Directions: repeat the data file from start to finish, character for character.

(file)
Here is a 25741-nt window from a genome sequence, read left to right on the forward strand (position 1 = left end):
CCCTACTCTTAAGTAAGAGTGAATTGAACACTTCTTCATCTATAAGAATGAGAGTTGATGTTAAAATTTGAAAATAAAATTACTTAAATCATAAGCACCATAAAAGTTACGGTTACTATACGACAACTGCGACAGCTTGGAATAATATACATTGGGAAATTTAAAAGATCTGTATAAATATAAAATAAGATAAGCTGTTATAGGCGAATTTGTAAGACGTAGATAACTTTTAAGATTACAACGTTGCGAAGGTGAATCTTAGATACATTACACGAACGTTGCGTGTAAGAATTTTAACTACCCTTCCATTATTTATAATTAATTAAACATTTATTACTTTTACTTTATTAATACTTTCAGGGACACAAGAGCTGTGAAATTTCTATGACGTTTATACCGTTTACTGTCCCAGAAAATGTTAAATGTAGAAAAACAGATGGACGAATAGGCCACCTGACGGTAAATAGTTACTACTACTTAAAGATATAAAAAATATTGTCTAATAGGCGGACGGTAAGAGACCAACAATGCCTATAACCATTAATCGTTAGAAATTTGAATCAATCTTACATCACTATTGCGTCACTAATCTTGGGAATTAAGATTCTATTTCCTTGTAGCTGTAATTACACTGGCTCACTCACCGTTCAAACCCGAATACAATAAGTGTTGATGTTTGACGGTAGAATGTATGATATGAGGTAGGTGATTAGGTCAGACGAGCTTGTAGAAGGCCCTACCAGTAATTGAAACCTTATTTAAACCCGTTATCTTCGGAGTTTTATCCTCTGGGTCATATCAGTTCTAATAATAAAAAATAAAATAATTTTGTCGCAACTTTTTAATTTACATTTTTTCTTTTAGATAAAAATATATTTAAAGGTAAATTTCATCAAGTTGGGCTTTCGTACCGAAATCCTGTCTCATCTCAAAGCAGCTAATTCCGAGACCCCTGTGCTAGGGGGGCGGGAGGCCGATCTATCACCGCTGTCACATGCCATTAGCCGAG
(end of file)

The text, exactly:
Here is a 25741-nt window from a genome sequence, read left to right on the forward strand (position 1 = left end):
CCCTACTCTTAAGTAAGAGTGAATTGAACACTTCTTCATCTATAAGAATGAGAGTTGATGTTAAAATTTGAAAATAAAATTACTTAAATCATAAGCACCATAAAAGTTACGGTTACTATACGACAACTGCGACAGCTTGGAATAATATACATTGGGAAATTTAAAAGATCTGTATAAATATAAAATAAGATAAGCTGTTATAGGCGAATTTGTAAGACGTAGATAACTTTTAAGATTACAACGTTGCGAAGGTGAATCTTAGATACATTACACGAACGTTGCGTGTAAGAATTTTAACTACCCTTCCATTATTTATAATTAATTAAACATTTATTACTTTTACTTTATTAATACTTTCAGGGACACAAGAGCTGTGAAATTTCTATGACGTTTATACCGTTTACTGTCCCAGAAAATGTTAAATGTAGAAAAACAGATGGACGAATAGGCCACCTGACGGTAAATAGTTACTACTACTTAAAGATATAAAAAATATTGTCTAATAGGCGGACGGTAAGAGACCAACAATGCCTATAACCATTAATCGTTAGAAATTTGAATCAATCTTACATCACTATTGCGTCACTAATCTTGGGAATTAAGATTCTATTTCCTTGTAGCTGTAATTACACTGGCTCACTCACCGTTCAAACCCGAATACAATAAGTGTTGATGTTTGACGGTAGAATGTATGATATGAGGTAGGTGATTAGGTCAGACGAGCTTGTAGAAGGCCCTACCAGTAATTGAAACCTTATTTAAACCCGTTATCTTCGGAGTTTTATCCTCTGGGTCATATCAGTTCTAATAATAAAAAATAAAATAATTTTGTCGCAACTTTTTAATTTACATTTTTTCTTTTAGATAAAAATATATTTAAAGGTAAATTTCATCAAGTTGGGCTTTCGTACCGAAATCCTGTCTCATCTCAAAGCAGCTAATTCCGAGACCCCTGTGCTAGGGGGGCGGGAGGCCGATCTATCACCGCTGTCACATGCCATTAGCCGAG